"Thanks for a great article. Sure hope lots and lots of people read it. I've been eating sardines all my life (am now 74) and doctors are always amazed at how good my good cholesterol is. I tell them it's all the sardines I've eaten -...
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By the time I reach the diving birds, the sonar shows dots representing schools of fish near the bottom in 50 feet of water. Patricia and I have two fishing rods, each rigged with a row of six tiny lures the length of my thumbnail. Here in the same ocean where I’ve decked big tuna and battled bruising sharks and fought 40-pound striped bass, this is decidedly—and deliciously—small game fishing.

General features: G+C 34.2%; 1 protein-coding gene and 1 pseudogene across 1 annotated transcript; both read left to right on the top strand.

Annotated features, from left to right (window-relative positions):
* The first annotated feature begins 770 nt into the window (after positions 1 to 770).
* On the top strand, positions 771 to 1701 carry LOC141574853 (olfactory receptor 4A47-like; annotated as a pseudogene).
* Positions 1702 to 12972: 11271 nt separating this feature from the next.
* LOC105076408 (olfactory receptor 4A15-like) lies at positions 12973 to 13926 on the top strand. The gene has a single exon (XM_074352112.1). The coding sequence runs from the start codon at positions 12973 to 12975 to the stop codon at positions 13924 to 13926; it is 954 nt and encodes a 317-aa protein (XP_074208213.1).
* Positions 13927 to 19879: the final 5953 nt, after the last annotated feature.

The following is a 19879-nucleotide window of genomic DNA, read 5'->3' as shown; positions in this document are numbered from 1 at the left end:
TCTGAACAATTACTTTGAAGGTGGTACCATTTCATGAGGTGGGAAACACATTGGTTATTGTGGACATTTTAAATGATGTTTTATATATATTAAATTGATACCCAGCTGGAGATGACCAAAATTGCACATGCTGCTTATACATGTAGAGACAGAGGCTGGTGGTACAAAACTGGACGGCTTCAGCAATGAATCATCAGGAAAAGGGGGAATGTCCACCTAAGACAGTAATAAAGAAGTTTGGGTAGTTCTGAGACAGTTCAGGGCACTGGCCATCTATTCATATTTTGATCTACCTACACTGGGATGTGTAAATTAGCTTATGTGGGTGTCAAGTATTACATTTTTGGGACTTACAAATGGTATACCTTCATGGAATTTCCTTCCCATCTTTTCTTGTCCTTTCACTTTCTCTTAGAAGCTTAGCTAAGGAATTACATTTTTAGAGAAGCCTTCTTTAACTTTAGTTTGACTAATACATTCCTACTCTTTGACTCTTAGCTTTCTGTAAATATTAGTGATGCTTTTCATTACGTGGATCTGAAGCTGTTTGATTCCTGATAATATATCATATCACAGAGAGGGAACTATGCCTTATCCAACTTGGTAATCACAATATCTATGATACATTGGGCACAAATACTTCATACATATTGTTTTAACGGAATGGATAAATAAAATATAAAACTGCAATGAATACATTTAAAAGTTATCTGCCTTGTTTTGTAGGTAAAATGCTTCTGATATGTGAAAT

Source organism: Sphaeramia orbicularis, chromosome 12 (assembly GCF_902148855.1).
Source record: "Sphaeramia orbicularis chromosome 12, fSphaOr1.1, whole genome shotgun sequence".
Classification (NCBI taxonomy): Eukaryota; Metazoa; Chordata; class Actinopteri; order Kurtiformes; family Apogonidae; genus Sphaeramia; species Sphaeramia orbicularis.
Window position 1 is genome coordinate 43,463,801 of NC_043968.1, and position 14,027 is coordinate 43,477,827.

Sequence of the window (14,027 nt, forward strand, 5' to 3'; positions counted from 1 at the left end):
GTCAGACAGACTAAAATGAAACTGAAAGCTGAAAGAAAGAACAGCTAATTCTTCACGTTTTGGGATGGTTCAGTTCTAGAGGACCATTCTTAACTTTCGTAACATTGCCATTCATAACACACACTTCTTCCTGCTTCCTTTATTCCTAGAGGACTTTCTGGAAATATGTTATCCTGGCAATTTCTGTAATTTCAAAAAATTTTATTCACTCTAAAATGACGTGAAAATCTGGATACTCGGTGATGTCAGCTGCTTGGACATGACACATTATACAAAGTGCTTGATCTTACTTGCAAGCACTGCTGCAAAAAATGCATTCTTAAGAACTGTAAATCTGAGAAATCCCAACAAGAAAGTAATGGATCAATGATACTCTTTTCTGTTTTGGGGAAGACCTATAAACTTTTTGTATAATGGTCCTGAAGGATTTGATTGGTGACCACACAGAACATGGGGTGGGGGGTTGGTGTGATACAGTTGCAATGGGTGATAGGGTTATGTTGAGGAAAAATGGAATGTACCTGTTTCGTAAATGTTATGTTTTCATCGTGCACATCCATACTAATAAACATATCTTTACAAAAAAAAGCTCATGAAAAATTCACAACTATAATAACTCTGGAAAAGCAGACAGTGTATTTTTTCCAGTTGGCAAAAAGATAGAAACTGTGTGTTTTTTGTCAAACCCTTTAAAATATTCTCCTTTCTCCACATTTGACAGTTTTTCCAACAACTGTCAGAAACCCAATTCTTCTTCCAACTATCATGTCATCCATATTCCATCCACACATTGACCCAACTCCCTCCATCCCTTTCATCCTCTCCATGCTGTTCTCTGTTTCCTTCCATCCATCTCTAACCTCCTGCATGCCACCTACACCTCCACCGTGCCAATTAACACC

Our sinkers mail the rigs to the bottom. I feel a bump and my rod tip dips, dips more, then more. Pat’s already reeling up. And we’ve struck silver, all right. Into view come the wiggling, shimmering shapes we’re looking for. I lift six herring, each about 10 inches long, over the side and into the cooler. Patricia has four herring and two mackerel about the same size. At this rate, it doesn’t take long to get about five dozen before we hang up our rigs and head for the dock.
We’ll smoke some of these, cook some up fresh, and fillet and pickle most of them. They’ll show up on our dinner table and as snacks and in gift jars. For weeks they’ll give us good food and a good story.
Marine biologist Carl Safina is the founder of the Blue Ocean Institute, author of Song for the Blue Ocean, and winner of the Pew Fellowship in Marine Conservation Award, the MacArthur Fellowship and the Lannan Literary Award. He won a 2011 James Beard Award for this story published in EatingWell Magazine.